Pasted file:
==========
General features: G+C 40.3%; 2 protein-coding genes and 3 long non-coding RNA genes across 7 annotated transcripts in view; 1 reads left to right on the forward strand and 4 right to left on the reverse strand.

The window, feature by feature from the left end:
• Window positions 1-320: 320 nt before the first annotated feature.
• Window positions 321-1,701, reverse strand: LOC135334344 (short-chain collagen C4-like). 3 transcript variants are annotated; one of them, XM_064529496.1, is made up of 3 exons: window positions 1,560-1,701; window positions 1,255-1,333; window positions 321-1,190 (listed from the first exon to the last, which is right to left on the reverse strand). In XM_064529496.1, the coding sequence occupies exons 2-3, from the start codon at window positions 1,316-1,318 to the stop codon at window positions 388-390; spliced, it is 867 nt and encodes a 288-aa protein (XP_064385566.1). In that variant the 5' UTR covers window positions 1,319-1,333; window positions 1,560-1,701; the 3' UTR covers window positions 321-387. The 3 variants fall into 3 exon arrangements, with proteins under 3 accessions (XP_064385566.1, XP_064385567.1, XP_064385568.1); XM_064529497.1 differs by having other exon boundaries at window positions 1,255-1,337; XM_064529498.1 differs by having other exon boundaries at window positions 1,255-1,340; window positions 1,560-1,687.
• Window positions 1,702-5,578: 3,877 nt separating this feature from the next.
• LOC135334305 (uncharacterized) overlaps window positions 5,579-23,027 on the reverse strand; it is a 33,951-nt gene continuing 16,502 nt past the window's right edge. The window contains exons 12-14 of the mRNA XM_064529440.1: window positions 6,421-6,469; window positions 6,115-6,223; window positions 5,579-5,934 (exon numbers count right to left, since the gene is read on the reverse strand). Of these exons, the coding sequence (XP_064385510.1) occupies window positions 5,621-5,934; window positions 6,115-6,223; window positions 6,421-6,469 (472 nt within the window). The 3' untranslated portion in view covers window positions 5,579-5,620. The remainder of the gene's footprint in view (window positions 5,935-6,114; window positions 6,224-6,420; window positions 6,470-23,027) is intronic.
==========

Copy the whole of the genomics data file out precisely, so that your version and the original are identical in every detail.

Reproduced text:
General features: G+C 40.3%; 2 protein-coding genes and 3 long non-coding RNA genes across 7 annotated transcripts in view; 1 reads left to right on the forward strand and 4 right to left on the reverse strand.

The window, feature by feature from the left end:
• Window positions 1-320: 320 nt before the first annotated feature.
• Window positions 321-1,701, reverse strand: LOC135334344 (short-chain collagen C4-like). 3 transcript variants are annotated; one of them, XM_064529496.1, is made up of 3 exons: window positions 1,560-1,701; window positions 1,255-1,333; window positions 321-1,190 (listed from the first exon to the last, which is right to left on the reverse strand). In XM_064529496.1, the coding sequence occupies exons 2-3, from the start codon at window positions 1,316-1,318 to the stop codon at window positions 388-390; spliced, it is 867 nt and encodes a 288-aa protein (XP_064385566.1). In that variant the 5' UTR covers window positions 1,319-1,333; window positions 1,560-1,701; the 3' UTR covers window positions 321-387. The 3 variants fall into 3 exon arrangements, with proteins under 3 accessions (XP_064385566.1, XP_064385567.1, XP_064385568.1); XM_064529497.1 differs by having other exon boundaries at window positions 1,255-1,337; XM_064529498.1 differs by having other exon boundaries at window positions 1,255-1,340; window positions 1,560-1,687.
• Window positions 1,702-5,578: 3,877 nt separating this feature from the next.
• LOC135334305 (uncharacterized) overlaps window positions 5,579-23,027 on the reverse strand; it is a 33,951-nt gene continuing 16,502 nt past the window's right edge. The window contains exons 12-14 of the mRNA XM_064529440.1: window positions 6,421-6,469; window positions 6,115-6,223; window positions 5,579-5,934 (exon numbers count right to left, since the gene is read on the reverse strand). Of these exons, the coding sequence (XP_064385510.1) occupies window positions 5,621-5,934; window positions 6,115-6,223; window positions 6,421-6,469 (472 nt within the window). The 3' untranslated portion in view covers window positions 5,579-5,620. The remainder of the gene's footprint in view (window positions 5,935-6,114; window positions 6,224-6,420; window positions 6,470-23,027) is intronic.